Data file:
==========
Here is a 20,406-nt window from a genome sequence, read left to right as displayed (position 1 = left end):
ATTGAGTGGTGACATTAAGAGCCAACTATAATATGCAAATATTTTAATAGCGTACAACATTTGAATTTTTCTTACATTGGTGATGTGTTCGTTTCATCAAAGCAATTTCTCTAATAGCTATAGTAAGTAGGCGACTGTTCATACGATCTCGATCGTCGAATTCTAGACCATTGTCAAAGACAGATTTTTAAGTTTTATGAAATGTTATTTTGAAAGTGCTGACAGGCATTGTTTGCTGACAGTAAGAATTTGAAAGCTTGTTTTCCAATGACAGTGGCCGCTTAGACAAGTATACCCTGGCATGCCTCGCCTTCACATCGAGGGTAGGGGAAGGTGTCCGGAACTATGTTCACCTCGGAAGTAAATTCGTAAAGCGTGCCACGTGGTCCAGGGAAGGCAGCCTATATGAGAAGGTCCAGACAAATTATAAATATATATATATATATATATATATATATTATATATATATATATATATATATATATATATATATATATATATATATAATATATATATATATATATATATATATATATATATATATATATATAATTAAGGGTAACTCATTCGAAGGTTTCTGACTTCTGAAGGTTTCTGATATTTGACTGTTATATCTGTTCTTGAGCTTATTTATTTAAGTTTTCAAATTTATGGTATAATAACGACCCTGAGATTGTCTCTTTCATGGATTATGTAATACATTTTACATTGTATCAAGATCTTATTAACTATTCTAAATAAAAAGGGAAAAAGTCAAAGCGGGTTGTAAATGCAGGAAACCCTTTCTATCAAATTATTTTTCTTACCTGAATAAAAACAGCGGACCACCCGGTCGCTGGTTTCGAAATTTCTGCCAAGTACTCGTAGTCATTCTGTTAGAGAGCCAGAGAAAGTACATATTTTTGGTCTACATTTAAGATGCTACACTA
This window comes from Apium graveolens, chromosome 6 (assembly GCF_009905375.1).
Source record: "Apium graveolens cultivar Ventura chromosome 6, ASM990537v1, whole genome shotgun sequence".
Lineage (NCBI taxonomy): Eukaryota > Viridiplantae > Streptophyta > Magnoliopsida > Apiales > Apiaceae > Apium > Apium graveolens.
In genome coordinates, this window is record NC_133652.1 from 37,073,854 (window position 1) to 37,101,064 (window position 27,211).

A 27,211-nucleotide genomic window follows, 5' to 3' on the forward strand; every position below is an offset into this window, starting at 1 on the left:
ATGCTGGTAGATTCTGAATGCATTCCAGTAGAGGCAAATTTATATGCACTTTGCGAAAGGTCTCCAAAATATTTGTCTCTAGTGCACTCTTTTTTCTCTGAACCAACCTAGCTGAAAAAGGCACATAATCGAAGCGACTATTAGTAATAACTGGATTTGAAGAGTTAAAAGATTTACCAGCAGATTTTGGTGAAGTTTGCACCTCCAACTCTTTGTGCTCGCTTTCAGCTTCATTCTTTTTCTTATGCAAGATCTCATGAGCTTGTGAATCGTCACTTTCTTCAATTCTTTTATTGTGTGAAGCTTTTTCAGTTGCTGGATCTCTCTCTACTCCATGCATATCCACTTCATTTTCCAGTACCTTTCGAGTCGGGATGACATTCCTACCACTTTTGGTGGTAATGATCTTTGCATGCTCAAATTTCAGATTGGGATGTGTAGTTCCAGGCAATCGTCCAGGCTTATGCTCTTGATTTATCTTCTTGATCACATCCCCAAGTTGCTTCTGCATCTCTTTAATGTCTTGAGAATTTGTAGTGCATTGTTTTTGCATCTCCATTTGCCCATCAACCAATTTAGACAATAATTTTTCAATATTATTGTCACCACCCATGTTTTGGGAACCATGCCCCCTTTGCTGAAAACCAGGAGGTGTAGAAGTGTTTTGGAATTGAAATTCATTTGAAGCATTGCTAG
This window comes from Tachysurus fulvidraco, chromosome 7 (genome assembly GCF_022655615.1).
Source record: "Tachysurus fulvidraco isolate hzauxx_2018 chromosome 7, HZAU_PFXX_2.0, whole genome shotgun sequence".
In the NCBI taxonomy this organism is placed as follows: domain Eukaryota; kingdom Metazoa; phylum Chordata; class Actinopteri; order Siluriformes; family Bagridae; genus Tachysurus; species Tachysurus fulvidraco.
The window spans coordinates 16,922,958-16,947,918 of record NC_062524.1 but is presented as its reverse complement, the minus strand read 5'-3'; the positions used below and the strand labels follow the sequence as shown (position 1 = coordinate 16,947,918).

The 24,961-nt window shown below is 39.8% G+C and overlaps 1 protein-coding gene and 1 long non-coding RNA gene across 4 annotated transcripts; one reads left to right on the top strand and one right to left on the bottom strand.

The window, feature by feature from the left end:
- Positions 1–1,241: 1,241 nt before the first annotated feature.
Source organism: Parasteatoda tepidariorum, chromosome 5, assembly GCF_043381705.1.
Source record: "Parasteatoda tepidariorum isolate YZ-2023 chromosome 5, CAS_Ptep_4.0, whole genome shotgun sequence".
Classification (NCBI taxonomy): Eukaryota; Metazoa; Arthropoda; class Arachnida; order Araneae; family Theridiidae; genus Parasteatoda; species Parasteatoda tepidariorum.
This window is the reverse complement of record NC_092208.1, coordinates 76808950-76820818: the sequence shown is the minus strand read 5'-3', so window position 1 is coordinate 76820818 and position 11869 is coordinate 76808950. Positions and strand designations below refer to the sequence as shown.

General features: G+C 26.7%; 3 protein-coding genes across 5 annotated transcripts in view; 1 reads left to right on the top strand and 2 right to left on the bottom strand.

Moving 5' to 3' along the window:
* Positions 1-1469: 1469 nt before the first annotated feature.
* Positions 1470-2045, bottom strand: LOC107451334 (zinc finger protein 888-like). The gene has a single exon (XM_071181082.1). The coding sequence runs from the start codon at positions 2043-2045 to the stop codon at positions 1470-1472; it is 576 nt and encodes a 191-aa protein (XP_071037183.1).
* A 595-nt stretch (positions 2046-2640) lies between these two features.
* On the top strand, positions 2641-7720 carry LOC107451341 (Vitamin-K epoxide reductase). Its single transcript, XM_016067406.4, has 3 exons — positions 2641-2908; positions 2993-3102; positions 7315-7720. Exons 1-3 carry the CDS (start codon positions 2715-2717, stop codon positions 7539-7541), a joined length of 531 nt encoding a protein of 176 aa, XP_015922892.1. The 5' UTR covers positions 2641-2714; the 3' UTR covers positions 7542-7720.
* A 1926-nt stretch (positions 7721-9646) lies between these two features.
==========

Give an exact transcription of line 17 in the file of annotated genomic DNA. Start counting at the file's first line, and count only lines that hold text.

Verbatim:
Source record: "Parasteatoda tepidariorum isolate YZ-2023 chromosome 5, CAS_Ptep_4.0, whole genome shotgun sequence".